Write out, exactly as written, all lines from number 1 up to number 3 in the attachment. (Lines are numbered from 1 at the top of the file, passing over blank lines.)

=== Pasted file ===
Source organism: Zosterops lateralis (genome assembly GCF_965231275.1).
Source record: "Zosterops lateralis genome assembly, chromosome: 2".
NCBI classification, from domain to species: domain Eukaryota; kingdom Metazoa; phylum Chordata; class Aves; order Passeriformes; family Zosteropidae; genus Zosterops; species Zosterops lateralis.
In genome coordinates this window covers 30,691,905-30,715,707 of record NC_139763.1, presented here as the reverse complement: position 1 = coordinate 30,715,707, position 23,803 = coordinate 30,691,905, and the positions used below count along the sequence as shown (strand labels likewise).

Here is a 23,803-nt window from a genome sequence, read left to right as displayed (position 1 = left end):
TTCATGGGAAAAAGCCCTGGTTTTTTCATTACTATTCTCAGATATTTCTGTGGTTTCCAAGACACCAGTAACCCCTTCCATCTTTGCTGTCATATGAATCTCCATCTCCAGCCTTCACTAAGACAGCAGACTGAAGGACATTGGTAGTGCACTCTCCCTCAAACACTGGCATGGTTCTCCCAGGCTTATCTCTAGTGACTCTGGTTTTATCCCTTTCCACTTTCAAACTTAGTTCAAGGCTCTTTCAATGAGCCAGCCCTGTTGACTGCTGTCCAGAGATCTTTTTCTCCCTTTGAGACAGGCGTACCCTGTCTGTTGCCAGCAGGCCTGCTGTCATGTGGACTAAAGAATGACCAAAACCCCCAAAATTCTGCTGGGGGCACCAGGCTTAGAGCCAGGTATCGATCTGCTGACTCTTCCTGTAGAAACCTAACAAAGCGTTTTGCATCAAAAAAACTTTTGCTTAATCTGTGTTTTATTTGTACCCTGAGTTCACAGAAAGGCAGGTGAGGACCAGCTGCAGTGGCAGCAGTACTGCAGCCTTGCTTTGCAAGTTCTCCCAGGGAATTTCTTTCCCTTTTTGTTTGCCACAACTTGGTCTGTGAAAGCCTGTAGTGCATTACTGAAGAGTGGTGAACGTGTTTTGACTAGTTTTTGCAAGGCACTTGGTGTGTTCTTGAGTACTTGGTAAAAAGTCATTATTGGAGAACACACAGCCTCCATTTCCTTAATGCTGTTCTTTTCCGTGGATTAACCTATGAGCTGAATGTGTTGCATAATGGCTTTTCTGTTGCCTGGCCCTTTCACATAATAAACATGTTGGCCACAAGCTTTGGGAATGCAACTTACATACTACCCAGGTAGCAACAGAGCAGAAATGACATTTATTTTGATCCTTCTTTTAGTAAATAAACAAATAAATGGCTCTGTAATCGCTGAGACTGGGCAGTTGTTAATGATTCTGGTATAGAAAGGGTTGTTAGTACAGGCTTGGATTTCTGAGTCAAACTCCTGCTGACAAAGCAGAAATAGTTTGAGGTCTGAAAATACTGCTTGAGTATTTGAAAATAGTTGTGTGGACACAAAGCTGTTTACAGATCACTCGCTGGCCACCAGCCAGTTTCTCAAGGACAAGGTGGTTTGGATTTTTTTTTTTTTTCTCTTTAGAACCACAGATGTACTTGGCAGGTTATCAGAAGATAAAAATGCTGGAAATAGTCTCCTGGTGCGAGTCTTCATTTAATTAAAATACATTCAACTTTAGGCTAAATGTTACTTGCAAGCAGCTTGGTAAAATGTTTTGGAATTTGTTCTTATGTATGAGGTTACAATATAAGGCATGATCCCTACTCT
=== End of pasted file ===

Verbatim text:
Source organism: Zosterops lateralis (genome assembly GCF_965231275.1).
Source record: "Zosterops lateralis genome assembly, chromosome: 2".
NCBI classification, from domain to species: domain Eukaryota; kingdom Metazoa; phylum Chordata; class Aves; order Passeriformes; family Zosteropidae; genus Zosterops; species Zosterops lateralis.